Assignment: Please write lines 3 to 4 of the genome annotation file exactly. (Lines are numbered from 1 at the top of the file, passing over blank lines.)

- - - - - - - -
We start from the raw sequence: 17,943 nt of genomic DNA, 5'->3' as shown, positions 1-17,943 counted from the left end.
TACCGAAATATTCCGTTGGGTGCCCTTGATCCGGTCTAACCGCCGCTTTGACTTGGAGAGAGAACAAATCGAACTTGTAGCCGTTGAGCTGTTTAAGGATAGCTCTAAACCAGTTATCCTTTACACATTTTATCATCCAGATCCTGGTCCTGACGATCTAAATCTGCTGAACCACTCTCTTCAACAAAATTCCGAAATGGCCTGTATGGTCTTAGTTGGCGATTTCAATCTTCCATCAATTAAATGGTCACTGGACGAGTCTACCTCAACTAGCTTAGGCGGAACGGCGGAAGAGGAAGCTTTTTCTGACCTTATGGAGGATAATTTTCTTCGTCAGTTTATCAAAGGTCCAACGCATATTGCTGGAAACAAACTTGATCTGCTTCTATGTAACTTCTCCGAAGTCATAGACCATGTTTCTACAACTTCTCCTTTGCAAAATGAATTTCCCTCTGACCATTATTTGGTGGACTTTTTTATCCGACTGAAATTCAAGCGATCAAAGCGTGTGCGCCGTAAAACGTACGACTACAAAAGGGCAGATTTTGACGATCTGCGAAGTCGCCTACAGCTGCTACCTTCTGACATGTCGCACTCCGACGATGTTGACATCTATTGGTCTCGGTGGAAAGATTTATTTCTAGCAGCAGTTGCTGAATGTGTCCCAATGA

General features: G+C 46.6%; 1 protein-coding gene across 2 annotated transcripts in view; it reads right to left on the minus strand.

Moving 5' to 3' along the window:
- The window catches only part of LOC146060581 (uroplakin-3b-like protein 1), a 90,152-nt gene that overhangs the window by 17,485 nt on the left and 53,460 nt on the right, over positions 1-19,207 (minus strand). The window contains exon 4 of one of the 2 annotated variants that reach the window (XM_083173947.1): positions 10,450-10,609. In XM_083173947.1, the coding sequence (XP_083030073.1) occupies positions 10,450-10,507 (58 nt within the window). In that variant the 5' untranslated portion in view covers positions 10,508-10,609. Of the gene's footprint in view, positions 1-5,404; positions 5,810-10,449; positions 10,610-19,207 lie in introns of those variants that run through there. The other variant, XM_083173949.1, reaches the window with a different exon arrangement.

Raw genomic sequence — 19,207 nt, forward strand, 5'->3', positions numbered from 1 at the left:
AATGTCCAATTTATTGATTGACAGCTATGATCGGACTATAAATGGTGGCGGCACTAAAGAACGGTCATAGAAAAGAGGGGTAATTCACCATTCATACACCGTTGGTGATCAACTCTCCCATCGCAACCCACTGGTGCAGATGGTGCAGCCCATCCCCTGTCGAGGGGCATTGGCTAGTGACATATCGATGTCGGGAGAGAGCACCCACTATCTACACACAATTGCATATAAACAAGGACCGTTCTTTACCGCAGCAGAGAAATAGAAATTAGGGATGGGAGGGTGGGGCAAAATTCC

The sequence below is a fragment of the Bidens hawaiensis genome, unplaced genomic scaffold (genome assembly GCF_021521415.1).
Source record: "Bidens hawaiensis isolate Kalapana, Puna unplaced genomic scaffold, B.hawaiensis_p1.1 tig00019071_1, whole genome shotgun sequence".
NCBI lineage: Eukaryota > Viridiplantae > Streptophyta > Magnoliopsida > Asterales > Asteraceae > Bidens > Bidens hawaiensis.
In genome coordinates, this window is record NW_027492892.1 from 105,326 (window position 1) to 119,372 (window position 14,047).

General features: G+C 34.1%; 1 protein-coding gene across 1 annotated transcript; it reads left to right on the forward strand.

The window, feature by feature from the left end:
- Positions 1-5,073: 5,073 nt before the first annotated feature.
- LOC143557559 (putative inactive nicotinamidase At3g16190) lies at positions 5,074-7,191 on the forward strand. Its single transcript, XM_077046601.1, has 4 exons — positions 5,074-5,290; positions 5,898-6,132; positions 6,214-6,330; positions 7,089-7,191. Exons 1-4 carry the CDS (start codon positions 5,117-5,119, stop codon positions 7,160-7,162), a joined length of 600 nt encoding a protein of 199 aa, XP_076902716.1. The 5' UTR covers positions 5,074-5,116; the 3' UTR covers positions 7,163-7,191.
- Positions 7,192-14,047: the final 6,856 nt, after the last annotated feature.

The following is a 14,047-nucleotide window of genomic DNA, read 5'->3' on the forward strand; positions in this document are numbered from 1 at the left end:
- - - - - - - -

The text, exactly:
General features: G+C 46.6%; 1 protein-coding gene across 2 annotated transcripts in view; it reads right to left on the minus strand.

Moving 5' to 3' along the window: